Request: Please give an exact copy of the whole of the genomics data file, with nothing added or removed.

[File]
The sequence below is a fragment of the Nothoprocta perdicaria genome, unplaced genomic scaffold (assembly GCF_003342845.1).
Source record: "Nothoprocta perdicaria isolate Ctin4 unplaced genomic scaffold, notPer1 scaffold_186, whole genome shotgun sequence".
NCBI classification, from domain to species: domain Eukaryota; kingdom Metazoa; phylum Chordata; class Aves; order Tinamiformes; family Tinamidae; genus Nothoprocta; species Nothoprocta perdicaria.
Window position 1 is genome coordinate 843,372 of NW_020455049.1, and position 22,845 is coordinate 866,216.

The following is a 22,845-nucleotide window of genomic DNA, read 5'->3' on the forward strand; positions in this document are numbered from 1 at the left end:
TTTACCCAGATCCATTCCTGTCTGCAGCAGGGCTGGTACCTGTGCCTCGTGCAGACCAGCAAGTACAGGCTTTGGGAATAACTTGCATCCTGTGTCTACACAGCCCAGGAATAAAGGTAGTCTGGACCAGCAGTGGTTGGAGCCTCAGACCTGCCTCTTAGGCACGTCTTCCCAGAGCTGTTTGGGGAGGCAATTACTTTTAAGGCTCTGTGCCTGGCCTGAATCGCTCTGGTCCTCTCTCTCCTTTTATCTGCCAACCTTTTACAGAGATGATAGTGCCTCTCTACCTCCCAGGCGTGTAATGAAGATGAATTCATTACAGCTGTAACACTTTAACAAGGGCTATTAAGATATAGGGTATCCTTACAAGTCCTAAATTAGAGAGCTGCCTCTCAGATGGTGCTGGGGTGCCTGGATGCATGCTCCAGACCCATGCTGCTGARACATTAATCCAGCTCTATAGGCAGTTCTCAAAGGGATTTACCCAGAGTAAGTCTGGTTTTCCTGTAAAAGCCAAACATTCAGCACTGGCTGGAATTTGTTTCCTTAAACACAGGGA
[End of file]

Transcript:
The sequence below is a fragment of the Nothoprocta perdicaria genome, unplaced genomic scaffold (assembly GCF_003342845.1).
Source record: "Nothoprocta perdicaria isolate Ctin4 unplaced genomic scaffold, notPer1 scaffold_186, whole genome shotgun sequence".
NCBI classification, from domain to species: domain Eukaryota; kingdom Metazoa; phylum Chordata; class Aves; order Tinamiformes; family Tinamidae; genus Nothoprocta; species Nothoprocta perdicaria.
Window position 1 is genome coordinate 843,372 of NW_020455049.1, and position 22,845 is coordinate 866,216.

The following is a 22,845-nucleotide window of genomic DNA, read 5'->3' on the forward strand; positions in this document are numbered from 1 at the left end:
TTTACCCAGATCCATTCCTGTCTGCAGCAGGGCTGGTACCTGTGCCTCGTGCAGACCAGCAAGTACAGGCTTTGGGAATAACTTGCATCCTGTGTCTACACAGCCCAGGAATAAAGGTAGTCTGGACCAGCAGTGGTTGGAGCCTCAGACCTGCCTCTTAGGCACGTCTTCCCAGAGCTGTTTGGGGAGGCAATTACTTTTAAGGCTCTGTGCCTGGCCTGAATCGCTCTGGTCCTCTCTCTCCTTTTATCTGCCAACCTTTTACAGAGATGATAGTGCCTCTCTACCTCCCAGGCGTGTAATGAAGATGAATTCATTACAGCTGTAACACTTTAACAAGGGCTATTAAGATATAGGGTATCCTTACAAGTCCTAAATTAGAGAGCTGCCTCTCAGATGGTGCTGGGGTGCCTGGATGCATGCTCCAGACCCATGCTGCTGARACATTAATCCAGCTCTATAGGCAGTTCTCAAAGGGATTTACCCAGAGTAAGTCTGGTTTTCCTGTAAAAGCCAAACATTCAGCACTGGCTGGAATTTGTTTCCTTAAACACAGGGA